The error levels that are determined could be, for example, frame error rates. A frame error rate may be characterized as the percentage of error frames within a certain number of frames. The mobile station may report the forward-link error level to the controller by transmitting a Power Measurement Management Report (PMRM), as indicated by block 108. The PMRM could, for example, report the number of error frames encountered during a measurement interval, as well as the total number of frames in the measurement interval. The controller may then determine the forward-link frame error rate from this information. Alternatively, the PMRM may report the forward-link error level in other ways.

The mobile station may also periodically transmit a Pilot Strength Measurement Message (PSMM), as indicated by block 110. The PSMM may report the signal strengths of pilot signals from a plurality of sectors that are measured by the mobile station. The plurality of sectors may include one or more sectors that the mobile station is using for the communication session, i.e., the sectors in the mobile station's “active set.” The plurality of sectors may also include other sectors, such as sectors that may be candidates for inclusion in the mobile station's active set through a soft handoff process.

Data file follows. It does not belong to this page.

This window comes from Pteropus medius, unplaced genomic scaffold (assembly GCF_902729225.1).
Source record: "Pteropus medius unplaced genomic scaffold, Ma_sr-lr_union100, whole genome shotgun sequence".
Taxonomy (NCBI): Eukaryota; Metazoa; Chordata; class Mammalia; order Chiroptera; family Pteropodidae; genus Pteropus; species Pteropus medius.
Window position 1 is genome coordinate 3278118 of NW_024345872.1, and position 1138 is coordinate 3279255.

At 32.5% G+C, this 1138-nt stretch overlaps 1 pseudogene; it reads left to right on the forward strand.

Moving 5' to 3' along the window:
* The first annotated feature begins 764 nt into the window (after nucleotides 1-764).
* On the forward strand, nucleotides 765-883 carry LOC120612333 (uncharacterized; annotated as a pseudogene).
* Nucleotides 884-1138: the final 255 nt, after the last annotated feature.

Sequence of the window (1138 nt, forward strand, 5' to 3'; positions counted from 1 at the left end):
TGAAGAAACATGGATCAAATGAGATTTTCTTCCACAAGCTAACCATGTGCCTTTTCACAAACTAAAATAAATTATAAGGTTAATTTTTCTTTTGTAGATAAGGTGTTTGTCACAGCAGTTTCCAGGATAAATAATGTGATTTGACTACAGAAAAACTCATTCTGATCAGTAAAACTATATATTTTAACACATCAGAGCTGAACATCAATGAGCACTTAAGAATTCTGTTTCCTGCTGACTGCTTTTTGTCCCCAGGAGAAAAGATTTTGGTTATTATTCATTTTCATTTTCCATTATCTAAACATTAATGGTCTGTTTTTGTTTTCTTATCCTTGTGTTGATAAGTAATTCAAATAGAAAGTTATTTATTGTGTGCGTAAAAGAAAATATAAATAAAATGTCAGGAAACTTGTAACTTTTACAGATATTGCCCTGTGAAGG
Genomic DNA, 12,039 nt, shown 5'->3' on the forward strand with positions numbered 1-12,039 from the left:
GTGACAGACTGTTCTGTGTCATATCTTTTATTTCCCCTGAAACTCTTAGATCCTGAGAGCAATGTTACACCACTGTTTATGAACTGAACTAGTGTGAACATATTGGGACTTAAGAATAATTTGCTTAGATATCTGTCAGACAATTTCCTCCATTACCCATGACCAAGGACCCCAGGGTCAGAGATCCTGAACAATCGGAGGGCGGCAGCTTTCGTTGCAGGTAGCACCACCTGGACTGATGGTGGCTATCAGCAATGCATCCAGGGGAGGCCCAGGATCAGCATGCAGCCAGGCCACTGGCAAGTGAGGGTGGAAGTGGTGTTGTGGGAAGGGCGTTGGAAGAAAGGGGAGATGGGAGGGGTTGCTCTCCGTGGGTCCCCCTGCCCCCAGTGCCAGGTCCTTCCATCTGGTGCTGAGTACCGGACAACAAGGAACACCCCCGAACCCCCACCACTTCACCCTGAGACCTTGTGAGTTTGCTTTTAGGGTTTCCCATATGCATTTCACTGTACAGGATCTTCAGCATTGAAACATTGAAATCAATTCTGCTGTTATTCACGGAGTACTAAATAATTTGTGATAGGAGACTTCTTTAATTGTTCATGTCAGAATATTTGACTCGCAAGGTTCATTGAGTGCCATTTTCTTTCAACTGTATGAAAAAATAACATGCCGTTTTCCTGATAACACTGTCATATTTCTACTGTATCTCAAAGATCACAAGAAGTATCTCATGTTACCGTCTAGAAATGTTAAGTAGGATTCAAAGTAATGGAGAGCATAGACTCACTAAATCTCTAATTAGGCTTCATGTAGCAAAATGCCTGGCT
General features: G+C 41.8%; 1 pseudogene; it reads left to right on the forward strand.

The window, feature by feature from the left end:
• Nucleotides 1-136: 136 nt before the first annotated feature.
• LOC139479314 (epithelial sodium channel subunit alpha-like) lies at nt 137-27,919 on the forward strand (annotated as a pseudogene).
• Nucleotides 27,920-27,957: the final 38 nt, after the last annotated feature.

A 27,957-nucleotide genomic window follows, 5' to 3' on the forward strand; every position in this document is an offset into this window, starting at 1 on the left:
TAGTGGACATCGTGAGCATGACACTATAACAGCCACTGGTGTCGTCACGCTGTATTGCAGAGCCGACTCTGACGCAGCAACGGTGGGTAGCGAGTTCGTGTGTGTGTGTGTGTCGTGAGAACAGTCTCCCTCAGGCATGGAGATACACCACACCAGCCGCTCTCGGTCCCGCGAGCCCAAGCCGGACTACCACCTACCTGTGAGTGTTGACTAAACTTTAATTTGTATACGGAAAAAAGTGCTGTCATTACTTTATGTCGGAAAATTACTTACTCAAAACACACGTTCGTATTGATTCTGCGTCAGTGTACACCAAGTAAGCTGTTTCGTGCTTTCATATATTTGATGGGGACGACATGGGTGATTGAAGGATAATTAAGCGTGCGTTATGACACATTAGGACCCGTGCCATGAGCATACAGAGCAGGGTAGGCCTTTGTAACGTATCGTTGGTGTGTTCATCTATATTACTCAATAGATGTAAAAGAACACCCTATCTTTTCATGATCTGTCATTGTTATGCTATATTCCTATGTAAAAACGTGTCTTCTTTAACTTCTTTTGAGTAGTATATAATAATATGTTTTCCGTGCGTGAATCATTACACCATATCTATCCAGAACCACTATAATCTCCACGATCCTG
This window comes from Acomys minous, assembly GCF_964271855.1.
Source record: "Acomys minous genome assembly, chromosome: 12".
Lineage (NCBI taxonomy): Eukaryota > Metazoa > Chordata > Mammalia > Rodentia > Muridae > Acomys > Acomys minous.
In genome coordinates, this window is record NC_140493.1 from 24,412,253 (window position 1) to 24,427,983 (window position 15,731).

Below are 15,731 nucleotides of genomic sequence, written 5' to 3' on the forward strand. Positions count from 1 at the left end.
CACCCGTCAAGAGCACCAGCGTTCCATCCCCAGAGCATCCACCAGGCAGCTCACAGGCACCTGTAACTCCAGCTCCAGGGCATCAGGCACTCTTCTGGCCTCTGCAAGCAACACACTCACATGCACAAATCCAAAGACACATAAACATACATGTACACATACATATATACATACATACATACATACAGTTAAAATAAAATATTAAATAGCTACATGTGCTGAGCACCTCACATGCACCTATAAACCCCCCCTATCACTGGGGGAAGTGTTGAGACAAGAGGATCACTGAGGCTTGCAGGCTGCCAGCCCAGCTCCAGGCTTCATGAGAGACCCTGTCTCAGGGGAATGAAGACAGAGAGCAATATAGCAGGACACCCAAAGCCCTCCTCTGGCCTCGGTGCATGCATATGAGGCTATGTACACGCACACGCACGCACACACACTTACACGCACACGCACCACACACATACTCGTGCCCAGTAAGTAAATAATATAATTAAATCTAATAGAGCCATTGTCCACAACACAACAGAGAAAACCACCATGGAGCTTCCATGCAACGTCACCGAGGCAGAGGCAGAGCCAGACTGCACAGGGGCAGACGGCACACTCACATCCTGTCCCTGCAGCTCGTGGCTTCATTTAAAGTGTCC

In an exemplary embodiment, the PSMM indicates the pilot signal strength for each sector as an EC/I0 value, wherein EC is the energy per chip and I0 is the interference power density. It is to be understood, however, that the pilot signal strengths could be measured by the mobile station and/or reported in the PSMM in terms of parameters other than EC and I0.

At some point, the controller may detect an imbalance between the forward-link error level and the reverse-link error level, as indicated by block 112. The controller may detect an imbalance by comparing the forward-link error level to a target forward-link error level used for forward link power control and by comparing the reverse-link error level to a target reverse-link error level used for reverse link power control. An imbalance may be indicated, for example, when the reverse-link error level is greater than the target reverse-link error level for a defined duration (a certain period of time) and the forward-link error level is less than the target forward-link error level during the defined duration. It is to be understood that these criteria are exemplary only, as other criteria may be used for determining when an imbalance exists. For example, the criteria might also indicate an imbalance when the reverse-link error level is greater than the target reverse-link error level for a defined duration and the forward-link error level is equal to or nearly equal to the target forward-link error level during the defined duration.